KARACHI: Quaid-i-Azam Mohammad Ali Jinnah wanted to see a unified and tolerant Pakistan for people from all backgrounds and he rightly said that all citizens of the state were equal citizens, United States Consul General Grace Shelton said here on Thursday.
The words of the Quaid from the mouth of a US diplomat pleasantly surprised the audience at the restoration completion ceremony of Varun Dev Mandir at Manora.
“It is great to see a mosque, a church and the shrine of Hazrat Yousuf Shah nearby this place. It promotes interfaith harmony. The US government chose the temple in 2015 for preservation and after two years of hectic effort, it is rehabilitated,” she said.
“Pakistan and Sindh have several culturally rich sites and the US government is always ready to support noble causes,” she added.
Architect Zulfiqar Noor, who oversaw the rehabilitation work, told Dawn: “The record we have tells us that the temple dates back to 1886 but it would have been much older.
“Restoring, rehabilitating, preserving and conserving it was a major challenge for us but we tried our best. It was built with sandstones, which is a natural stone extracted from mountains, while lime-based mortar was used to bond them.
“We found no evidence of the use of Cheeroly which was used to bond material before the invention of cement.”
Talking about the entrance and indoor and outdoor features, he said: “The original entrance of the temple which was not facing the sea was tilting and could have fallen had we not intervened. We not only saved it but also provided another entrance from the side facing the sea.
“The compound has cemented tiles which are historic. The ceramic tiles placed inside the Varun Dev temple were Japanese donated to the mandir by Seth Kimatrai, Seth Navalrai, Seth Tejumal and Seth Vishindas in memory of their late father Seth Assomal Rochiram Khivani Punjabi on April 12, 1937.”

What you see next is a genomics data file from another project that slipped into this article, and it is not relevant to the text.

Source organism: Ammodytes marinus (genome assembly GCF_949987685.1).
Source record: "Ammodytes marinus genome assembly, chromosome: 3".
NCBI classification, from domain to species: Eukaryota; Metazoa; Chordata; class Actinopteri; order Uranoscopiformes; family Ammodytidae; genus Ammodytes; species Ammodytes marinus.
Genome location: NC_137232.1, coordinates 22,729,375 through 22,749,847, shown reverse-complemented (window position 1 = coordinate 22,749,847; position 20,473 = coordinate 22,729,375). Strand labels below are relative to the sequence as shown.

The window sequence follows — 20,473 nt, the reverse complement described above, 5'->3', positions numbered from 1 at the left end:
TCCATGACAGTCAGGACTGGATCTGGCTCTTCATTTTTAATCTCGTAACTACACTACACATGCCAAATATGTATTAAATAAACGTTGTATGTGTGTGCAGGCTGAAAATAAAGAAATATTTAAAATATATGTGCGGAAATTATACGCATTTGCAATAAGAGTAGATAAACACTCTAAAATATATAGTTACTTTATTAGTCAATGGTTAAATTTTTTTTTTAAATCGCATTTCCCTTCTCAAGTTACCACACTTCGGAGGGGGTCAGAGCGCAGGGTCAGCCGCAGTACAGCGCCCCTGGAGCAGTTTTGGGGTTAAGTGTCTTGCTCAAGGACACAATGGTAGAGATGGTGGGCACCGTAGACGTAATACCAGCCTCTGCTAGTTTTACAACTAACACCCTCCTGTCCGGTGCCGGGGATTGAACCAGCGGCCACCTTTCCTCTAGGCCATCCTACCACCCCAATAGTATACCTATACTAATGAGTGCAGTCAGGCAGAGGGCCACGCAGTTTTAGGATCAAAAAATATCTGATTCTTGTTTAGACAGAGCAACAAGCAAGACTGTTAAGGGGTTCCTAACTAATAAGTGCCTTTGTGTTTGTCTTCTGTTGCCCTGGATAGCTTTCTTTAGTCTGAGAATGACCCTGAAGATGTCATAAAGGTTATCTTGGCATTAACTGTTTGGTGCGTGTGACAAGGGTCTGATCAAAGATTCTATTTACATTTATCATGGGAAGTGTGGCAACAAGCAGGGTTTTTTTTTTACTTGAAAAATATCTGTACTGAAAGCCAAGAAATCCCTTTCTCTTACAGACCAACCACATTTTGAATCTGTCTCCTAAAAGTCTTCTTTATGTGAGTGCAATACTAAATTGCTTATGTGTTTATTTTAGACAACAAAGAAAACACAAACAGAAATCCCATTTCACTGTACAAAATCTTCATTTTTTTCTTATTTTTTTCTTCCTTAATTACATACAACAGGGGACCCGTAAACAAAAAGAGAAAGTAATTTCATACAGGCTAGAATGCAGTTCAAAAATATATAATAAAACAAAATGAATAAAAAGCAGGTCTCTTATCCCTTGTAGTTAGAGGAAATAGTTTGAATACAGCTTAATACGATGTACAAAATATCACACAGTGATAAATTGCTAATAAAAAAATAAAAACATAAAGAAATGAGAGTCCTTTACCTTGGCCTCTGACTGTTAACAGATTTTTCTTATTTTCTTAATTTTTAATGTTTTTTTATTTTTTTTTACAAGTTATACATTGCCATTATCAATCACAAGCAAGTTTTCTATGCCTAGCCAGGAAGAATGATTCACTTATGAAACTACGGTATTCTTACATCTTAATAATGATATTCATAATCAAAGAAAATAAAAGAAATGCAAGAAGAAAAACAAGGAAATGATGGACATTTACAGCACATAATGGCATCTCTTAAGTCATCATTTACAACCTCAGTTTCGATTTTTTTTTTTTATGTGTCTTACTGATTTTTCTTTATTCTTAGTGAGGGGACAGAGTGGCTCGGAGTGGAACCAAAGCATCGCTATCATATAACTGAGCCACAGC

Pakistan Hindu Council president Hotchand Karmani, speaking to the audience, said the temple was deteriorating and was not fit for prayers two years ago but due to the hard work of the US government and the Sindh Exploration and Adventure Society (SEAS) it had turned into a beautiful place.
Dr Asma Ibrahim, general secretary of SEAS, said: “The temple is one of a kind in Pakistan. It had been closed since the Babri Masjid incident in 1992 and was in precarious condition.
“Rough weather being on the seafront brought more challenges for us but selfless dedication of society made it possible for us to complete its restoration and preservation with the help of US Ambassador’s fund for cultural preservation.
“Sikhs, Hindus and Christians took active part in its repair which is a bright example of interfaith harmony.
“We celebrated Holi and Diwali here last year and organised art programmes with schoolchildren.”
Dr Kaleemullah Lashari, while discussing initial difficulties, said: “The foremost issue before us at the time of deciding to conserve it was who were we doing it for? This issue was decided in the very beginning that this is not for a particular community but for everyone.
“While repairing it, we were careful about our responsibility towards future generation, society, environment and sentiments of communities.”
He further said: “We decided not to change the structure and did it only when we had no other option left.
“It has a pleasant and welcoming entrance and it is now our responsibility to make it welcoming for all. If generous people come forward, we don’t need money from any fund.”
The caretaker, Kishan, told Dawn: “For Varun Dev Mandir, the idol of Krishna will be imported from India.
“Two minarets, walls, well, tiles and doors of the mandir have been improved during the last two years.”
Published in Dawn, January 26th, 2018